Cubital Tunnel Syndrome, also known as ulnar neuropathy or “cellphone elbow”, is a nerve compression syndrome caused by increased pressure to the ulnar nerve at the inside of the elbow. Basically, it is a pinched nerve at the elbow.
There is a groove near the inside of the elbow where the ulnar nerve travels on its path from the upper arm to the forearm. This nerve is more commonly known as the “funny-bone”. While “banging the funny bone” usually results in temporary symptoms, chronic pressure can affect blood flow to the nerve resulting in numbness, tingling, pain, or weakness in the hand.
Causes of Cubital Tunnel Syndrome
Pressure to the nerve usually occurs from compression, stretch, or friction causing the ring and small fingers to “fall asleep”. For example, any one or more of the following contribute to symptoms:
- Leaning on the elbow – such as an arm rest or table – causes pressure and compression to the nerve
- Keeping the elbow bent for long periods of time stretches the nerve; for example, sleeping with the elbow bent or holding a phone to your ear
- Repetitive bending and straightening of the elbow may cause friction to the nerve
Additional causes of nerve irritation may include:
- Trauma – such as an elbow dislocation or fracture
- Anatomy – occasionally the ulnar nerve snaps out of place with elbow motion, which can lead to irritation.
- Thyroid conditions, rheumatoid arthritis, and diabetes can also be associated with Cubital Tunnel Syndrome.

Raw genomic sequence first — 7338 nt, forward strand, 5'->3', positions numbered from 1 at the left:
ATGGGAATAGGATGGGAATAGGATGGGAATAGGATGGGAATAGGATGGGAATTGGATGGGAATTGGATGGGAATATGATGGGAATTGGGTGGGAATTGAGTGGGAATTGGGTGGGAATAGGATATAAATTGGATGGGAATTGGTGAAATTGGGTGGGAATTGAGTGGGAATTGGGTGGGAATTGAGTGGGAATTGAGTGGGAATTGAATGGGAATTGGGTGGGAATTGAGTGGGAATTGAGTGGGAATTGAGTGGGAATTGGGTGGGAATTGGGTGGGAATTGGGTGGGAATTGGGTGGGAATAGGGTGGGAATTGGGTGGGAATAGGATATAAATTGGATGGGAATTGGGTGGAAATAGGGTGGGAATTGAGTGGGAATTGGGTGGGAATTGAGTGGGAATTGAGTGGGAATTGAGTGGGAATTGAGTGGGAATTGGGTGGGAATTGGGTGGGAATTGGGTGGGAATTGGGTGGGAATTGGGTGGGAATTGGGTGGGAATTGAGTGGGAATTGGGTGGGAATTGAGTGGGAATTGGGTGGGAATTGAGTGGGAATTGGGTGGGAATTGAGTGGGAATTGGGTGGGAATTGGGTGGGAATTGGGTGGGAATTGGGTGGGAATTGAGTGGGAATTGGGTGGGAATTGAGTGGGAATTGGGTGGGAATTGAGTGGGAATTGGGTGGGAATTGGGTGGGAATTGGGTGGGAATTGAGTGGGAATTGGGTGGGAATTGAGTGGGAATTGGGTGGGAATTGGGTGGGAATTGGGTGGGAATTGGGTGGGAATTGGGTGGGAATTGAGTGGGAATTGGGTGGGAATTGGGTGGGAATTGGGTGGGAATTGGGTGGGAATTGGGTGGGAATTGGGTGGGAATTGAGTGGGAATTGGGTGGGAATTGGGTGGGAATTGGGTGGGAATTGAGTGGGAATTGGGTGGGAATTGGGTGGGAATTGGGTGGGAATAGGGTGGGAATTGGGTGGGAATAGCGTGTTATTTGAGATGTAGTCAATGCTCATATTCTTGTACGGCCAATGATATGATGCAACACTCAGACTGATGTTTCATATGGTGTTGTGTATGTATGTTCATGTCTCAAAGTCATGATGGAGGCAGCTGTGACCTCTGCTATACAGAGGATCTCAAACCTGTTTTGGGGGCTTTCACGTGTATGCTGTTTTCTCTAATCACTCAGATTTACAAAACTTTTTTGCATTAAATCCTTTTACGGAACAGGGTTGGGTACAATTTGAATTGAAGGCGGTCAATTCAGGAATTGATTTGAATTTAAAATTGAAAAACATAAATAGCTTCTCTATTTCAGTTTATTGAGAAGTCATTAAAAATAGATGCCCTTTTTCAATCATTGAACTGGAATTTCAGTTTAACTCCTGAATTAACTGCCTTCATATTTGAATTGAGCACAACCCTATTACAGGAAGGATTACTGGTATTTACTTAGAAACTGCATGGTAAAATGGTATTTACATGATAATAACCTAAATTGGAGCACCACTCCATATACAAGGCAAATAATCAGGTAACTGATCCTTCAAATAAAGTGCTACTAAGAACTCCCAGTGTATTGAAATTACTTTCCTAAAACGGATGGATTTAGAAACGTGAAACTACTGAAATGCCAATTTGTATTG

- Tingling, burning, pain, numbness, and/or "pins and needles" feeling in the ring and little fingers
- Pain at the inside of the elbow, similar to a tooth ache
- Awakening at night due to numbness or pain
- Feeling weak or clumsy
- Decreased strength and mobility
- Difficulty straightening the ring and little fingers
Wearing a splint at night prevents the elbow from bending while sleeping.
Avoid leaning on the elbow, use a headset or blue tooth with your phone, and improving posture may all help to reduce pain and irritation.
A session with hand therapy can provide instruction in activity modification, splinting options, and specific home exercise program to address nerve irritation and core strength.
If symptoms are severe or do not improve despite non-operative treatment, surgery may be needed to make more room for the nerve and prevent permanent injury to the nerve. Your hand surgeon can help decide the best treatment for you.